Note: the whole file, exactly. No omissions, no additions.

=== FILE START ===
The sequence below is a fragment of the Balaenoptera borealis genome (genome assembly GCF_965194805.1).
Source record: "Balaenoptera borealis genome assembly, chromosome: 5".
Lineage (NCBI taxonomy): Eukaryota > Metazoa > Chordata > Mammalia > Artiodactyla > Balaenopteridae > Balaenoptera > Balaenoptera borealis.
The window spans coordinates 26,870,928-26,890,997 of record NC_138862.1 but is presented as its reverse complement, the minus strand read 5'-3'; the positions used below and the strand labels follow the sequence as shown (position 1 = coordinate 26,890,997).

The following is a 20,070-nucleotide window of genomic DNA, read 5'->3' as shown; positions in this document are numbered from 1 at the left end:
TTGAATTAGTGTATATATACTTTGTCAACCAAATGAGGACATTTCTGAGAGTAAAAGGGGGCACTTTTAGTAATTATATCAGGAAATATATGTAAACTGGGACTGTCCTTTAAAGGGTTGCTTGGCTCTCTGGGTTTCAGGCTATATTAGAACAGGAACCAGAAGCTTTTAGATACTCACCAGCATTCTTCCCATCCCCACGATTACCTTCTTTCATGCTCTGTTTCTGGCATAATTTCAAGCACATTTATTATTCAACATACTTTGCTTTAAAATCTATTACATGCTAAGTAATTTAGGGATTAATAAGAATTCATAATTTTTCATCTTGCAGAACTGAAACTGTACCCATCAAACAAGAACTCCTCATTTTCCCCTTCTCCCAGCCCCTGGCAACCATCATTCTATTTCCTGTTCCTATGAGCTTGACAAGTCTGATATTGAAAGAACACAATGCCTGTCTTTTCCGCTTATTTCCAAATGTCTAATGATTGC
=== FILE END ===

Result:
The sequence below is a fragment of the Balaenoptera borealis genome (genome assembly GCF_965194805.1).
Source record: "Balaenoptera borealis genome assembly, chromosome: 5".
Lineage (NCBI taxonomy): Eukaryota > Metazoa > Chordata > Mammalia > Artiodactyla > Balaenopteridae > Balaenoptera > Balaenoptera borealis.
The window spans coordinates 26,870,928-26,890,997 of record NC_138862.1 but is presented as its reverse complement, the minus strand read 5'-3'; the positions used below and the strand labels follow the sequence as shown (position 1 = coordinate 26,890,997).

The following is a 20,070-nucleotide window of genomic DNA, read 5'->3' as shown; positions in this document are numbered from 1 at the left end:
TTGAATTAGTGTATATATACTTTGTCAACCAAATGAGGACATTTCTGAGAGTAAAAGGGGGCACTTTTAGTAATTATATCAGGAAATATATGTAAACTGGGACTGTCCTTTAAAGGGTTGCTTGGCTCTCTGGGTTTCAGGCTATATTAGAACAGGAACCAGAAGCTTTTAGATACTCACCAGCATTCTTCCCATCCCCACGATTACCTTCTTTCATGCTCTGTTTCTGGCATAATTTCAAGCACATTTATTATTCAACATACTTTGCTTTAAAATCTATTACATGCTAAGTAATTTAGGGATTAATAAGAATTCATAATTTTTCATCTTGCAGAACTGAAACTGTACCCATCAAACAAGAACTCCTCATTTTCCCCTTCTCCCAGCCCCTGGCAACCATCATTCTATTTCCTGTTCCTATGAGCTTGACAAGTCTGATATTGAAAGAACACAATGCCTGTCTTTTCCGCTTATTTCCAAATGTCTAATGATTGC